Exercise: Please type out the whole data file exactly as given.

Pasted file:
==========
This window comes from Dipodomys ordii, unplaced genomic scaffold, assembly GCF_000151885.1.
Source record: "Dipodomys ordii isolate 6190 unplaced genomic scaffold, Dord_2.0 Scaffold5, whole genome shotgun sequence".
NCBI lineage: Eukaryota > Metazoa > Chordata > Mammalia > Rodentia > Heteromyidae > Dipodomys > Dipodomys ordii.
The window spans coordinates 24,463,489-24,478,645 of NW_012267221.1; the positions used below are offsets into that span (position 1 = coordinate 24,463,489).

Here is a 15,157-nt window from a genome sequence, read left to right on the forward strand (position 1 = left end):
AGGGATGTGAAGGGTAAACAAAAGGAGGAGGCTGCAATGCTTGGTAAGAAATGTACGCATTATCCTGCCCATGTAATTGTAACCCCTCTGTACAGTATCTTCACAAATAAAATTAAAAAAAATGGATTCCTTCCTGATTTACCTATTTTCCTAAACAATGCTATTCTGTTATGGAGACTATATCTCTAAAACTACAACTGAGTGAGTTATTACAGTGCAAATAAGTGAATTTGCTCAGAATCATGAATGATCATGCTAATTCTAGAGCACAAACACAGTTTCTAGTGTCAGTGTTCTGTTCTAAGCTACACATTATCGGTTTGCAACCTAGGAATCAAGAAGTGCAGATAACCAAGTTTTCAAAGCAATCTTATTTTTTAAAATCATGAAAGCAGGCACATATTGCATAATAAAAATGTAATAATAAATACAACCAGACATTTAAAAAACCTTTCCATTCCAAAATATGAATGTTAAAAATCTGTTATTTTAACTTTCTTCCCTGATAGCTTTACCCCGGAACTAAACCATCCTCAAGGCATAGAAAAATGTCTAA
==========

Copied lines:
This window comes from Dipodomys ordii, unplaced genomic scaffold, assembly GCF_000151885.1.
Source record: "Dipodomys ordii isolate 6190 unplaced genomic scaffold, Dord_2.0 Scaffold5, whole genome shotgun sequence".
NCBI lineage: Eukaryota > Metazoa > Chordata > Mammalia > Rodentia > Heteromyidae > Dipodomys > Dipodomys ordii.
The window spans coordinates 24,463,489-24,478,645 of NW_012267221.1; the positions used below are offsets into that span (position 1 = coordinate 24,463,489).

Here is a 15,157-nt window from a genome sequence, read left to right on the forward strand (position 1 = left end):
AGGGATGTGAAGGGTAAACAAAAGGAGGAGGCTGCAATGCTTGGTAAGAAATGTACGCATTATCCTGCCCATGTAATTGTAACCCCTCTGTACAGTATCTTCACAAATAAAATTAAAAAAAATGGATTCCTTCCTGATTTACCTATTTTCCTAAACAATGCTATTCTGTTATGGAGACTATATCTCTAAAACTACAACTGAGTGAGTTATTACAGTGCAAATAAGTGAATTTGCTCAGAATCATGAATGATCATGCTAATTCTAGAGCACAAACACAGTTTCTAGTGTCAGTGTTCTGTTCTAAGCTACACATTATCGGTTTGCAACCTAGGAATCAAGAAGTGCAGATAACCAAGTTTTCAAAGCAATCTTATTTTTTAAAATCATGAAAGCAGGCACATATTGCATAATAAAAATGTAATAATAAATACAACCAGACATTTAAAAAACCTTTCCATTCCAAAATATGAATGTTAAAAATCTGTTATTTTAACTTTCTTCCCTGATAGCTTTACCCCGGAACTAAACCATCCTCAAGGCATAGAAAAATGTCTAA